The latter came into being after the most remembered incident in Klick's career: His sacking from the production of Christiane F. - Wir Kinder vom Bahnhof Zoo (Uli Edel, 1981) by the film's producer Bernd Eichinger—or his leaving behind of a project he couldn't believe in anymore due to excessive interference. In hindsight, this was a sign—or to be more precise: a signal. No more director-worship—the hour of the producer-as-star had come. If Klick is to be trusted—and for all his gleeful delight in self-mythologizing he still seems more trustworthy than Eichinger and his surroundings ever could be—the problem during the pre-production of Christiane F. - Wir Kinder vom Bahnhof Zoo was one of leadership: whom did the team follow, the actors in particular, many of them amateurs? Klick says that he had developed a strong bond with them that excluded Eichinger et al., for he wanted the youngsters to react to him and him alone; while Eichinger, in his first big production (that became the blueprint for things to come: preferably famous source material, classy look, emotional simplicity, conservative morals for all its siding with unorthodox figures; only the stars were missing here), could probably deal even less than what would become usual with the idea of not being in absolute control of everything. This is also why Eichinger could never really work with directors and other creative personnel who had a vision and the ego to protect it after this seemingly traumatic experience with Klick (instead he got himself gofers like Edel, Jean-Jacques Annaud, Sönke Wortmann, Oliver Hirschbiegel, et cetera).
Read: Inside ten years Klick had turned from being seen as too popular-commercial to being seen as too artistic-individualistic.
In fact, Klick just did what he did: He made his films, following the idea that cinema is a mass medium that should engage the audience emotionally and intellectually in as complex a fashion as possible––for this is what the people deserve. Klick believes in every person's willingness to behave in a socio-politically helpful fashion; and each of his films tries as hard as humanly possible to offer viewers something that talks to this side, part of one's character. Klick might be wild and unruly, but he's not that different from the rest. And that is remarkable: That his films consider human beings as very special and precious as such.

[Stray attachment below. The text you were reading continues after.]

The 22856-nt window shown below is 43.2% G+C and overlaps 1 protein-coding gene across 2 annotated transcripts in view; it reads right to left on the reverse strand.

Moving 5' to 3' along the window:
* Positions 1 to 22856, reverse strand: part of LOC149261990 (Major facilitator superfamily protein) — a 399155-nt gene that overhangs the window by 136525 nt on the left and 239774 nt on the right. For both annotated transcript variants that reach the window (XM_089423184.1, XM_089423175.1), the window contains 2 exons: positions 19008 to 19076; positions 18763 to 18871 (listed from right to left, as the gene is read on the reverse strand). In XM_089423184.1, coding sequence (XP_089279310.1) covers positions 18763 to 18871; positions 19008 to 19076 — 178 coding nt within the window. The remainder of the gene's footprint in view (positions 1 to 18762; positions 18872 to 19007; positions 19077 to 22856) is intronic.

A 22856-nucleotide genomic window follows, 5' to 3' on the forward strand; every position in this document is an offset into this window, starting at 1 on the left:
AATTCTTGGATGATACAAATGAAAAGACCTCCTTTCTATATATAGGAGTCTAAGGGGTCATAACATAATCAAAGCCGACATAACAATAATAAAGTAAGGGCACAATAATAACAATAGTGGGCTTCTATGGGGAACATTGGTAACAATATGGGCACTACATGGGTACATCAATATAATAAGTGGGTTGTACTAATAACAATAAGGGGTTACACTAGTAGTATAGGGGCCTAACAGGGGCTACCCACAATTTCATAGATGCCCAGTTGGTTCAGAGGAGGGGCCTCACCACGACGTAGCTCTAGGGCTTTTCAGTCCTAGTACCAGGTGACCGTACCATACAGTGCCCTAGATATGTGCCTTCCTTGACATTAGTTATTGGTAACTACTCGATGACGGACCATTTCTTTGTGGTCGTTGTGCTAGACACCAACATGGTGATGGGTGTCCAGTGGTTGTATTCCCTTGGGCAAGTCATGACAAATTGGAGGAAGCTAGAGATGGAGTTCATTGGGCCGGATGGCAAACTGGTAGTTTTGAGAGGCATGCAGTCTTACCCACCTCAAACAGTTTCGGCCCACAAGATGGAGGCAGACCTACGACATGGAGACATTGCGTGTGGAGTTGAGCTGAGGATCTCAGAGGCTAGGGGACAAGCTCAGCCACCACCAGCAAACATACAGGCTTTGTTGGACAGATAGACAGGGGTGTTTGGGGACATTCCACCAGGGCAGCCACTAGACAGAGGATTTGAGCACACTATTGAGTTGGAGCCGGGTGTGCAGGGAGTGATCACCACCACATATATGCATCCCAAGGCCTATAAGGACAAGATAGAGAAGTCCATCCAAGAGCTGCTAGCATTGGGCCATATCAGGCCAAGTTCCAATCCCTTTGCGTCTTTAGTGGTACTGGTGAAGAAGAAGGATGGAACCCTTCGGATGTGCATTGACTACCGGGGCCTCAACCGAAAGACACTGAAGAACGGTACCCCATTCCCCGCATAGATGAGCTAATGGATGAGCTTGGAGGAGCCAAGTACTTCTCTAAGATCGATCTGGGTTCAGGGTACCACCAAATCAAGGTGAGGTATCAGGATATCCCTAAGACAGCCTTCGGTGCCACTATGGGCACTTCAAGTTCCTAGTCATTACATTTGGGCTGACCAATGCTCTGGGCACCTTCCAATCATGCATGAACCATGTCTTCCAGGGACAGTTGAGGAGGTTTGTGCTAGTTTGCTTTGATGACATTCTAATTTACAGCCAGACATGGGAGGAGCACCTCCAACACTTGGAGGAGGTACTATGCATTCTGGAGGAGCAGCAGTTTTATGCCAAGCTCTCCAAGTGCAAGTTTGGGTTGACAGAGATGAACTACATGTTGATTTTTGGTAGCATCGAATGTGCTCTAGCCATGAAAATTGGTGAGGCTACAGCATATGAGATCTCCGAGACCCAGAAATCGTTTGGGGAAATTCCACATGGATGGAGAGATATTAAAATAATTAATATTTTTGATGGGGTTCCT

There's a humanism to his cinema that's shattering once one stops obsessing about those damn crazy bad-ass zooms in Deadlock, the glorious gun-play in the film that might nail the essence of his art best, Supermarkt (1974), or the awesomely hellish ecstasy of Dennis Hopper going nuts in White Star.
Bübchen is arguably still the film if one wants to get an idea of what the late 60s looked and sounded, felt and smelled like from a working-moving-lower-middle-class point of view. Here, especially in the performance of the incomparable Sieghardt Rupp (as a father wanting to protect his little son who out of bored stupidity killed a little girl), is the vibrancy and cheek, the lust for life of a generation that grew up in destitution, that knew hunger, that knew human existence at its most basic and then less; these are the people that would in many ways carry the status quo for it had offered them ample opportunities to leave misery behind; these are the women and men those who deemed themselves politically enlightened and radical would consider the enemy—more maybe even than the upper echelon, for they were more, much more. And if Bübchen looks like a pietà for that generation, Jimmy Orpheus is its ribald, rowdy nativity with its chico-hombre Kristoff, who could be, say, the younger brother of Bübchen’s father, going through the proletarian ritual of growing up through the hard knocks of the desire-power-play lost to an echt St. Pauli-hooker—which for all its macho posturing has an air of adventure, getting-to-know-the-wide-world that remains enchanting for being so free-spiritedly carnal. Willi, the youngster with big dreams and zero cash from Supermarkt, then, could be a grown-up son of that father who, in a lull between the birth of left-wing armed insurrection in the FRG (which happened around the time Bübchen got made) and its first generation's violent apotheosis in the autumn of '77, got ideas in his head that taking matters in one’s own hands looked mighty sensible, and a Tommy gun looks like just the right tool (which also Paul thinks in Klaus Lemke's eponymous monument from—1974; it must have been the year for those thoughts.). Yet mind that the most telling gestures in Supermarkt have nothing to do with violence but need—how he steals food, or how he tries to offer some warmth to a hooker not much older than he is, and possibly still underage; these small gestures performed by amateur Charly Wierzejewski with a sense of knowledge too depressing to contemplate for too long add up to a desperate tenderness at times almost unbearable—one understands: this is rock bottom, this is what it all boils down to, this is the essence. And Charly Wierzejewski knows.
"I want my celebration long before I die," sings Marius Müller-Westernhagen on the soundtrack of Supermarkt. The track is called Celebration and should be sung as the anthem of all things Roland Klick, which is not only one man's cinema but a whole idea of cinema behind which creatives souls as different as Dominik Graf, Klaus Lemke, and Robert Schwentke can unite. Directors from other nations may gladly be added, for the genius of Klick is one not German at all, but international, cosmopolitan—it's the best in all of us.